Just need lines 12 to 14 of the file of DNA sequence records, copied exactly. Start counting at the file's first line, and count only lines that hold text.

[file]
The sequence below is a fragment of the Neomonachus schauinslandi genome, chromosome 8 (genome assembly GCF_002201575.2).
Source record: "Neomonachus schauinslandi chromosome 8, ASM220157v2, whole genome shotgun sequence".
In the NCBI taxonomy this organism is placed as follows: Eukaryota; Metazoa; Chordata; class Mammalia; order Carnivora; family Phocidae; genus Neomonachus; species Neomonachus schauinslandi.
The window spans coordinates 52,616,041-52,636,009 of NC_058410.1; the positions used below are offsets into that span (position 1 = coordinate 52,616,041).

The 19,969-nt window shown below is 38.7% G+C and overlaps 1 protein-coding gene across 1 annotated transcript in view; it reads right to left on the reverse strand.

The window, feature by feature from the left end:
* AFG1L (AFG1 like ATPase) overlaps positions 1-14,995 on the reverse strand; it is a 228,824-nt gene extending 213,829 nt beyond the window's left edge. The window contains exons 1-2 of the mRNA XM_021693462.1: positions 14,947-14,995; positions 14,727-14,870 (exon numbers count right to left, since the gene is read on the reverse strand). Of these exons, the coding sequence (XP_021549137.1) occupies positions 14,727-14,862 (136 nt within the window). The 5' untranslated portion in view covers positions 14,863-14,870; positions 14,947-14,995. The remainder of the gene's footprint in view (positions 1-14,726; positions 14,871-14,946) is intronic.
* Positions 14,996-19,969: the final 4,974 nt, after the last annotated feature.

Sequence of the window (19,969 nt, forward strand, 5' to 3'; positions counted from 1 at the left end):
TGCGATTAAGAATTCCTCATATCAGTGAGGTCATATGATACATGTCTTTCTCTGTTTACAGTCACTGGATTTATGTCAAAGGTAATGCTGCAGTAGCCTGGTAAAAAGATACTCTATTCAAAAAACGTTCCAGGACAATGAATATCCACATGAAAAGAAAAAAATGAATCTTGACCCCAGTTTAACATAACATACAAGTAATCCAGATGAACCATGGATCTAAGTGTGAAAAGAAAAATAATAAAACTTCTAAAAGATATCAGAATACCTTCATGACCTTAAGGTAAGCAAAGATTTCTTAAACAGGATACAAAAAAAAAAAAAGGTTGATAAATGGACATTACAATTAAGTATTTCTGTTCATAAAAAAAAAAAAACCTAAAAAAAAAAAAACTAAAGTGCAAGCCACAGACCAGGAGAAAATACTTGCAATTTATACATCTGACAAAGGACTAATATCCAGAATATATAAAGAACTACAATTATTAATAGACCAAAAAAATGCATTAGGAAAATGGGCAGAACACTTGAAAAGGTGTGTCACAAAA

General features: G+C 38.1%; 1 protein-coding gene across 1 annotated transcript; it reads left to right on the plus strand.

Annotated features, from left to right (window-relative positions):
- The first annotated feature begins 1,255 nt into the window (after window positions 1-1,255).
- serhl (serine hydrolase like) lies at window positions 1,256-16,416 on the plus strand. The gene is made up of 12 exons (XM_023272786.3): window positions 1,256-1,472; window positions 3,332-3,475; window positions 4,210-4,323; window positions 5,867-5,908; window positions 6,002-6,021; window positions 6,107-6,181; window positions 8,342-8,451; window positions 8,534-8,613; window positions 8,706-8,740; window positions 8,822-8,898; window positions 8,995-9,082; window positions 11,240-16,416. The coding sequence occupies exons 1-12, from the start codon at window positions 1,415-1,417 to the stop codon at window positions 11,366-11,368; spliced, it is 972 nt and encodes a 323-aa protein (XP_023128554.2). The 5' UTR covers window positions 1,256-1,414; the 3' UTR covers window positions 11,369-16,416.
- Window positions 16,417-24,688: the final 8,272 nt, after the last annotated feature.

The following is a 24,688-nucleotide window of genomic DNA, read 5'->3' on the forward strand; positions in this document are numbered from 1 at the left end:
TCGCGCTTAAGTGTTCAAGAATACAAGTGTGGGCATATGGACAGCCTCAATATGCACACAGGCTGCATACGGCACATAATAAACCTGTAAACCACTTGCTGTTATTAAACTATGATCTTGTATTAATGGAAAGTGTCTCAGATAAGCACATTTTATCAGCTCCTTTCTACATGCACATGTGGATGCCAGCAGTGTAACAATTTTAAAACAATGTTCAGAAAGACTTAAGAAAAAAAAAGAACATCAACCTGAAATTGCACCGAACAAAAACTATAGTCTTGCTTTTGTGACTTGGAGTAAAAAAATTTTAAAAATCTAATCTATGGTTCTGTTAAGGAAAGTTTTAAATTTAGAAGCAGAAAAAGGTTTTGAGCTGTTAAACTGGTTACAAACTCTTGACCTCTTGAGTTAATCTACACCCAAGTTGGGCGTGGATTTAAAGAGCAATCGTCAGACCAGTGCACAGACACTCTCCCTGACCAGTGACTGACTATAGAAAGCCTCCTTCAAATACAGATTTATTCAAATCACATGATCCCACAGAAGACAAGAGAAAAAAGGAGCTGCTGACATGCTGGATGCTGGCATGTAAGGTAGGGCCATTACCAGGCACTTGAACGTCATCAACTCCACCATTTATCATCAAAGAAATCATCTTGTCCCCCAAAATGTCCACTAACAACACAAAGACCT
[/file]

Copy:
Annotated features, from left to right (window-relative positions):
- The first annotated feature begins 1,255 nt into the window (after window positions 1-1,255).
- serhl (serine hydrolase like) lies at window positions 1,256-16,416 on the plus strand. The gene is made up of 12 exons (XM_023272786.3): window positions 1,256-1,472; window positions 3,332-3,475; window positions 4,210-4,323; window positions 5,867-5,908; window positions 6,002-6,021; window positions 6,107-6,181; window positions 8,342-8,451; window positions 8,534-8,613; window positions 8,706-8,740; window positions 8,822-8,898; window positions 8,995-9,082; window positions 11,240-16,416. The coding sequence occupies exons 1-12, from the start codon at window positions 1,415-1,417 to the stop codon at window positions 11,366-11,368; spliced, it is 972 nt and encodes a 323-aa protein (XP_023128554.2). The 5' UTR covers window positions 1,256-1,414; the 3' UTR covers window positions 11,369-16,416.